Encryption Key If you want an encryption key that is already defined for this Rapid Recovery Core to be applied to the data for every volume on this protected machine, you can specify the encryption key here. The key must be unlocked. If no encryption keys exist, you can add an encryption key. For more information on managing encryption keys, see Managing encryption keys.

    If the volumes on this protected machine are encrypted, you can change to a different encryption key. Alternatively, you can disassociate an encryption key by selecting (none) from the Encryption key drop-down menu.

    Note: After you apply an encryption key, change an encryption key, or disassociate an encryption key for a protected machine, Rapid Recovery takes a new base image upon the next scheduled or forced snapshot.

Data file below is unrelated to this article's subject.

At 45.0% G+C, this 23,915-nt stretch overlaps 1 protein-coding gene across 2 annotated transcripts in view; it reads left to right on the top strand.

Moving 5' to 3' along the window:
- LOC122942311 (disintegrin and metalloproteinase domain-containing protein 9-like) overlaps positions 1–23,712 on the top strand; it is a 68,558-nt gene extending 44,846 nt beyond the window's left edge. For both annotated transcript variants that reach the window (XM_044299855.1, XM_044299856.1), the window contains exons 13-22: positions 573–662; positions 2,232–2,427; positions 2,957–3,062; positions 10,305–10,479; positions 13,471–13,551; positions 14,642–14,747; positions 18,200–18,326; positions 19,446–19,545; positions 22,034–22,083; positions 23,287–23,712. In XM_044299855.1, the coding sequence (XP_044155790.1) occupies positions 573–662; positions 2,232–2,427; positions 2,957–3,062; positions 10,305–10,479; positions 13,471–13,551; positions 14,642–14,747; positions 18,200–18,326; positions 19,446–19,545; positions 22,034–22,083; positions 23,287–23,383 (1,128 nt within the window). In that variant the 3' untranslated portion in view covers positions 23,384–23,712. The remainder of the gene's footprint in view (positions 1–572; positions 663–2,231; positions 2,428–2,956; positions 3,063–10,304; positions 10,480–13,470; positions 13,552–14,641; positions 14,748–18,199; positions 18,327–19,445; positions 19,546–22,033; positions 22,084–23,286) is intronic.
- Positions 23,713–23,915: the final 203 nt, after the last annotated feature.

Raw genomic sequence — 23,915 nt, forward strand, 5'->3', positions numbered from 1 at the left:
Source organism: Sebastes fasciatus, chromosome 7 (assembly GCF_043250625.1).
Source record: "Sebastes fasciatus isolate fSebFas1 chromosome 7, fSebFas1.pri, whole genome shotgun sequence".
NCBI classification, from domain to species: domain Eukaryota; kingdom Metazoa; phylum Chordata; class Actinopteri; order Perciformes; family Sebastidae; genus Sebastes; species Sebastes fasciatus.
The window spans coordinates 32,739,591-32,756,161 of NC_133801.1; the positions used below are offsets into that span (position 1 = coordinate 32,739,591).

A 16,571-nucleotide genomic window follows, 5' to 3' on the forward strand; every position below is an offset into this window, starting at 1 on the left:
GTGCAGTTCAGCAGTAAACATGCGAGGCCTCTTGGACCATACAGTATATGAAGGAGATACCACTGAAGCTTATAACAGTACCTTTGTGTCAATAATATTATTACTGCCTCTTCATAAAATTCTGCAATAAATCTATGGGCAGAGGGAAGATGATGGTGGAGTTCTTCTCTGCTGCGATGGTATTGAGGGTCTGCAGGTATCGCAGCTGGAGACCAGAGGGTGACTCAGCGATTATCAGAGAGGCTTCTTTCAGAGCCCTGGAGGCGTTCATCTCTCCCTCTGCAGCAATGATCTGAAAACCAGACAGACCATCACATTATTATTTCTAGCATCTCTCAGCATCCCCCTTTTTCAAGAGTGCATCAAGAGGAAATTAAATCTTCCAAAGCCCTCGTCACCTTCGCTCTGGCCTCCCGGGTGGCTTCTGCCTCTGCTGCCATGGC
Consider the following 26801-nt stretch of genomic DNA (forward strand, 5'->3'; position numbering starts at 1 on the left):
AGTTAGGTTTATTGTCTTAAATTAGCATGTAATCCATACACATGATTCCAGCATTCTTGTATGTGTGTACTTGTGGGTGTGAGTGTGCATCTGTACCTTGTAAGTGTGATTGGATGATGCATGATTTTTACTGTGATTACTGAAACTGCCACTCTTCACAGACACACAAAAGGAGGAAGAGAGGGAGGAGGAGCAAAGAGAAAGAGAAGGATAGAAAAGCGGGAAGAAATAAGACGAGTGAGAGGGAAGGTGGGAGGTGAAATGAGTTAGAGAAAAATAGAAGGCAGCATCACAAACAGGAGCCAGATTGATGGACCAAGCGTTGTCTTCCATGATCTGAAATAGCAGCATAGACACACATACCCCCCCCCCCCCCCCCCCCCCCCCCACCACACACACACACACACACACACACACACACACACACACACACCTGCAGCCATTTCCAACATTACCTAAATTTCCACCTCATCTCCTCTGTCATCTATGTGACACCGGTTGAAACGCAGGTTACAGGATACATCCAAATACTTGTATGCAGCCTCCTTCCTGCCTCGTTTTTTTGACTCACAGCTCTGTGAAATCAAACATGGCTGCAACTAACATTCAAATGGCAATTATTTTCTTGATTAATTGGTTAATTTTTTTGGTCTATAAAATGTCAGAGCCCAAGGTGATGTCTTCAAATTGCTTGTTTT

Repository Select a repository for the recovery points.

    Displays the repository configured on the Rapid Recovery Core in which to store the data from this machine.

    The repository volume can be local (on storage attached to the Core server), or on a volume on a CIFS shared location.

    Note: The Repository setting on this page can only be changed if there are no recovery points or if the previous repository is missing.
  4. To modify nightly job settings for a protected machine, see Customizing nightly jobs for a protected machine.
  5. To modify Exchange settings for a protected Exchange server, in the Exchange Server Settings section, click Enable automatic mountability check, and do the following:
    • To enable automatic mountability checks, select the check box, and then click [Checkmark].
    • To disable automatic mountability checks, clear the check box, and then click .
    For more information about automatic mountability checks, see About Exchange database mountability checks.
  6. To modify transfer settings for a protected machine, click the appropriate setting, and then enter the configuration information as described in the following table.